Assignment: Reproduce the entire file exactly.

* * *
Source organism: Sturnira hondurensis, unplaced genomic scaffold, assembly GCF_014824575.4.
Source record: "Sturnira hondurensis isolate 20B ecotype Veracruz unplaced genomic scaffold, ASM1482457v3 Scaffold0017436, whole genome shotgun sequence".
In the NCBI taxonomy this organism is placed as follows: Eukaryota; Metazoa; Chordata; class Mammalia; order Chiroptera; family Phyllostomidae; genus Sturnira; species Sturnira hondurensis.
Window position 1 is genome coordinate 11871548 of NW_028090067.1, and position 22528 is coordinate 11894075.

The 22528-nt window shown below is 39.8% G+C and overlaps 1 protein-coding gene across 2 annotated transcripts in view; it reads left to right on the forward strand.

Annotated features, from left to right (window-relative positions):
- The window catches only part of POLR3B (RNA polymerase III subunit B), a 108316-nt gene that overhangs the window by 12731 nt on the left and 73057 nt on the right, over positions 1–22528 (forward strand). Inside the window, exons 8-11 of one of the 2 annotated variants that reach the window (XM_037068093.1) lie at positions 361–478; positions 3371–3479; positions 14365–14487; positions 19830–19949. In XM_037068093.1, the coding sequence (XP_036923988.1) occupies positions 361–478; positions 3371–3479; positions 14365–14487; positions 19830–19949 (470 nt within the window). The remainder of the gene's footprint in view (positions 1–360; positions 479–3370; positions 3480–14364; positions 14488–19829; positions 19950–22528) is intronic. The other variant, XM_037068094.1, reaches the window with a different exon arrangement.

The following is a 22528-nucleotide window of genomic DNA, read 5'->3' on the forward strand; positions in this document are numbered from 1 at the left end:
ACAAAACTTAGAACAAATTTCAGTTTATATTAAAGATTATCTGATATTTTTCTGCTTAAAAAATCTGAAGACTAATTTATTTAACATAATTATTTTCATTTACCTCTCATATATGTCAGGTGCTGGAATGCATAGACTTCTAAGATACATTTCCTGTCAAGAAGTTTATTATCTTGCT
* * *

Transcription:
Source organism: Sturnira hondurensis, unplaced genomic scaffold, assembly GCF_014824575.4.
Source record: "Sturnira hondurensis isolate 20B ecotype Veracruz unplaced genomic scaffold, ASM1482457v3 Scaffold0017436, whole genome shotgun sequence".
In the NCBI taxonomy this organism is placed as follows: Eukaryota; Metazoa; Chordata; class Mammalia; order Chiroptera; family Phyllostomidae; genus Sturnira; species Sturnira hondurensis.
Window position 1 is genome coordinate 11871548 of NW_028090067.1, and position 22528 is coordinate 11894075.

The 22528-nt window shown below is 39.8% G+C and overlaps 1 protein-coding gene across 2 annotated transcripts in view; it reads left to right on the forward strand.

Annotated features, from left to right (window-relative positions):
- The window catches only part of POLR3B (RNA polymerase III subunit B), a 108316-nt gene that overhangs the window by 12731 nt on the left and 73057 nt on the right, over positions 1–22528 (forward strand). Inside the window, exons 8-11 of one of the 2 annotated variants that reach the window (XM_037068093.1) lie at positions 361–478; positions 3371–3479; positions 14365–14487; positions 19830–19949. In XM_037068093.1, the coding sequence (XP_036923988.1) occupies positions 361–478; positions 3371–3479; positions 14365–14487; positions 19830–19949 (470 nt within the window). The remainder of the gene's footprint in view (positions 1–360; positions 479–3370; positions 3480–14364; positions 14488–19829; positions 19950–22528) is intronic. The other variant, XM_037068094.1, reaches the window with a different exon arrangement.

The following is a 22528-nucleotide window of genomic DNA, read 5'->3' on the forward strand; positions in this document are numbered from 1 at the left end:
ACAAAACTTAGAACAAATTTCAGTTTATATTAAAGATTATCTGATATTTTTCTGCTTAAAAAATCTGAAGACTAATTTATTTAACATAATTATTTTCATTTACCTCTCATATATGTCAGGTGCTGGAATGCATAGACTTCTAAGATACATTTCCTGTCAAGAAGTTTATTATCTTGCT